The irony is that China’s rapid industrialization was facilitated by massive imports of German machinery, particularly cars and machine tools, which are crucial to the German economy. Over the past three decades, Germany trained a generation of Chinese workers through joint ventures with Chinese companies. These technology transfers were mandated by China as a prerequisite to accessing its market. But now that China has become an industrial powerhouse in its own right, it has outgrown the need for Germany’s assistance.

China holds two significant advantages over Germany. First, at a time of technological disruption, past experience is irrelevant. China does not need to master the combustion engine to beat Germany in the EV market. Second, China’s size enables it to scale up production, expedite the learning process, and reduce costs swiftly. This is how China became a global leader in lithium-ion batteries – and why it is now on the cusp of developing sodium-powered batteries.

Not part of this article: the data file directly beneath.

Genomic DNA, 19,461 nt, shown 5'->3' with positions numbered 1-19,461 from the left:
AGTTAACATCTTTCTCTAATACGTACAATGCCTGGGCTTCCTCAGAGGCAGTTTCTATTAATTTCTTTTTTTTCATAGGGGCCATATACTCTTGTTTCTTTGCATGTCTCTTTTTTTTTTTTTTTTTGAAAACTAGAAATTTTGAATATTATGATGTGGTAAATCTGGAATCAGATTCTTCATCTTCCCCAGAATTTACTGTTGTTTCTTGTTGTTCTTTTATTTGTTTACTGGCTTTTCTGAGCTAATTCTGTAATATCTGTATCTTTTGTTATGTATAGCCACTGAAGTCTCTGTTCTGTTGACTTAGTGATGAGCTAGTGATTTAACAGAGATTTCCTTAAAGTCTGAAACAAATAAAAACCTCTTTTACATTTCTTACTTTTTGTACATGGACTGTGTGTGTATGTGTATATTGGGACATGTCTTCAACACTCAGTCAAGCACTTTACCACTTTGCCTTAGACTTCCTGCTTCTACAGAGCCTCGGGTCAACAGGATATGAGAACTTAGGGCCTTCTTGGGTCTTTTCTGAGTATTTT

In the past, several factors helped Germany avoid the China shock. Initially, Chinese imports competed with goods that Germany previously imported from low-wage countries like Turkey and Greece, resulting in job losses in those countries rather than in Germany. Similarly, the expansion of production networks to ex-communist Central and Eastern Europe enabled German firms to boost productivity and reduce costs. For years, Germany benefited from China’s economic boom, as Chinese demand for high-quality German cars and machinery soared.